Parasite Facts for Frenchies
Keep the Pests Away! Parasite Facts for Frenchies
In spite of the old adage ‘lie down with dogs, get up with fleas’, most of us would be more than grossed out to find out that our French Bulldog has parasites. They may be smaller than some breeds, but they’re just as susceptible to the pests that plague other pets, and it’s important to include parasite control in your furry family member’s health care plan. Parasites like intestinal worms, fleas, ticks and heartworm are not only dangerous for your dog’s health, but they can sure make your pup feel miserable, too. To keep your Frenchie feeling their very best, here’s a quick guide to common parasite prevention.
Our Frenchies can fall victim to a wide range of parasites that reside in their intestinal tract, which can be particularly problematic in a breed that’s already known for gastrointestinal problems. Roundworms, tapeworms, hookworms and whipworms, in addition to single-celled parasites like giardia and coccidia, can cause vomiting, diarrhea, weight loss and anemia for your pup. Some of these parasites also have the potential to be passed on to other pets or people, too, so it’s critical to keep them under control! As a puppy, your new family member should be de-wormed several times, and a stool sample checked at the first appointment with their veterinarian, as well as yearly thereafter.
‘But I can’t see anything in my dog’s poop!’ you may say. Well, keep in mind that a pooch infected with these parasites may not always show visible signs that they’re infected. Parasite eggs, passed in your dog’s poop, are microscopic, and most dogs will only pass visible worms in their stool if they’re infected with a very large number of them! Cleaning up your dog’s poop daily and regular fecal checks for adult dogs are always a good idea to prevent these pests from taking up residence.
Our small furry friends can also become inhabited by these most persistent parasites. Fleas can affect any dog, and will sometimes cause discomfort in the form of itchy bites for us Frenchie parents as well! Some dogs develop an allergy to flea saliva, causing a condition called flea allergy dermatitis, which causes scabs, sores, and uncontrollable itching – definitely no fun for your little fur-face. A good way to check for the presence of fleas is to stand your pup on a white towel or sheet, and rub your hands through their fur. If flea dirt (a black, pepper-like substance) falls onto the towel and turns red or rusty when wetted with water, it’s time to face the facts – your Frenchie has unwanted hitchhikers.
The best prevention for fleas often depends on the area in which you live and your Frenchie’s social schedule. If your dog regularly visits with doggie friends, or attends boarding or dog daycare, the chance of picking up a hitchhiking flea is much greater, of course. In these cases, or in areas with extreme flea populations, it’s best to use monthly flea prevention from your vet for your Frenchie friend, as well as a household treatment that’s safe for pets to kill flea eggs and larvae.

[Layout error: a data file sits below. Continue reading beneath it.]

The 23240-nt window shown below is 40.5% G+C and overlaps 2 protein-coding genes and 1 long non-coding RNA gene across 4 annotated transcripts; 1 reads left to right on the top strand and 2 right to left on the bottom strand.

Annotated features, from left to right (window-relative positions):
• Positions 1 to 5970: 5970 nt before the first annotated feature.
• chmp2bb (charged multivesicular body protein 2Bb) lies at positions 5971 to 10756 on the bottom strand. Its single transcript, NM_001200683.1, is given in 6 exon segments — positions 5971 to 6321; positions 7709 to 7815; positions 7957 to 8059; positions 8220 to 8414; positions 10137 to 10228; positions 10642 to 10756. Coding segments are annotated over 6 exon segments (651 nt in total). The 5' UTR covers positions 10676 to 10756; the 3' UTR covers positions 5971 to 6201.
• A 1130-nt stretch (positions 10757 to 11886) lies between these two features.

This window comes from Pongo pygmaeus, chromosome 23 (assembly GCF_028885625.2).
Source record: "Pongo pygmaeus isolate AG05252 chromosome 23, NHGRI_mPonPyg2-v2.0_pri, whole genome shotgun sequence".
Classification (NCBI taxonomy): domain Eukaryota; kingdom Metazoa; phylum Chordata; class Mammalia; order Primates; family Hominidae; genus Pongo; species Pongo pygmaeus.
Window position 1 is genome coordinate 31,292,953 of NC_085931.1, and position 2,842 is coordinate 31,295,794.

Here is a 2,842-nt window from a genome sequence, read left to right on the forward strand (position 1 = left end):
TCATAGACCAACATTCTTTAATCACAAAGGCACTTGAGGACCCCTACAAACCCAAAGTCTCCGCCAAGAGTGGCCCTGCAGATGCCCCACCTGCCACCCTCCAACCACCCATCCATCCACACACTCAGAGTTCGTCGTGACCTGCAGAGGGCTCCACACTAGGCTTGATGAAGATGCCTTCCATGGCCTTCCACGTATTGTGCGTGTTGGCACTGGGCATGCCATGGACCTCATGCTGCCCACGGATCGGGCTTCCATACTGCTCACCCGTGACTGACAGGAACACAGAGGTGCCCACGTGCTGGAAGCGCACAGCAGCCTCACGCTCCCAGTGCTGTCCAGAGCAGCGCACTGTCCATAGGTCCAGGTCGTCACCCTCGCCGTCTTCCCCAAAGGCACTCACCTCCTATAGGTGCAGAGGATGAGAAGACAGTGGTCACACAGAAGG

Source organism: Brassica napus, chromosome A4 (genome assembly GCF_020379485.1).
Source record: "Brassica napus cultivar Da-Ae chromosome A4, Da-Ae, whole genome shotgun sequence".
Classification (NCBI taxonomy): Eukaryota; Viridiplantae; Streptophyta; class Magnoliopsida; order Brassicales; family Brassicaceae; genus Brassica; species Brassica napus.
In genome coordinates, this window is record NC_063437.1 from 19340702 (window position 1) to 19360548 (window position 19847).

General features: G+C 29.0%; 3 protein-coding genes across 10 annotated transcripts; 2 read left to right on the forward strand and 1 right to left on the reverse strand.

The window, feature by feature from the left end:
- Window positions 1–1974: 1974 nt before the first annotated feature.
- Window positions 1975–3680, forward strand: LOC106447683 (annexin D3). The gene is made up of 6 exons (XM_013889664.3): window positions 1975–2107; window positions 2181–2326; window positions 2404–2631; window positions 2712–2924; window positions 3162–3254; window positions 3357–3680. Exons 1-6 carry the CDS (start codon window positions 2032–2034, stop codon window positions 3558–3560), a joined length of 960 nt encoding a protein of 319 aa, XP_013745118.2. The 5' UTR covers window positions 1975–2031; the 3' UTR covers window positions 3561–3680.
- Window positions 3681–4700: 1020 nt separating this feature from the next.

Ticks, a species of arachnid, are like tiny heat seeking missiles, and they’re experts at finding a warm body to feed on. They hang out on tall grass, branches or leaves with their front legs outstretched; when your dog walks by, presto! They’ve just turned into the next tasty tick meal. The tick then finds an ideal place on your pup to attach their mouthparts to and feed from, dropping off when they’ve had their fill.
Although ticks themselves aren’t particularly uncomfortable for your Frenchie, they can transmit some pretty serious diseases like Lyme, erlichiosis and Rocky Mountain Spotted Fever to our canine companions. During spring, summer and fall, or year round for Frenchies who live in warmer climates, check your pup for ticks after any outdoor adventures, paying special attention to their ears, armpits, and between their toes. Remove ticks gently using a pair of tweezers to grasp (not crush!) the tick and pull with gentle traction away from your dog’s body, making sure to get the mouthparts. Scrub the area with warm water and mild soap afterwards, and make sure to talk to your vet about any tick-related concerns.
Some dog owners may not realize the power of a single bite, but when it comes to mosquitoes, that’s all it takes to infect their pup with heartworm. Larvae pass from the mosquito into the bloodstream of your Frenchie, and in time develops into an adult worm, living and reproducing in the arteries around their heart and lungs. Without treatment (which is expensive and time consuming), infected dogs can become lethargic, have trouble breathing, and might eventually develop heart failure. Safe and effective preventives are available that kill the larvae before they have a chance to mature.
The good news is that most of these parasites can be stopped in their tracks before they can do lasting harm to your pup, though it’s essential that you check with your dog’s doctor before giving any parasite treatment. A Frenchie’s sensitive skin and digestive tract may mean that many ‘over the counter’ types of products just aren’t ideal choices, and it’s important to get the dosage of any parasite medication just right in order to effectively keep your pup safe and healthy.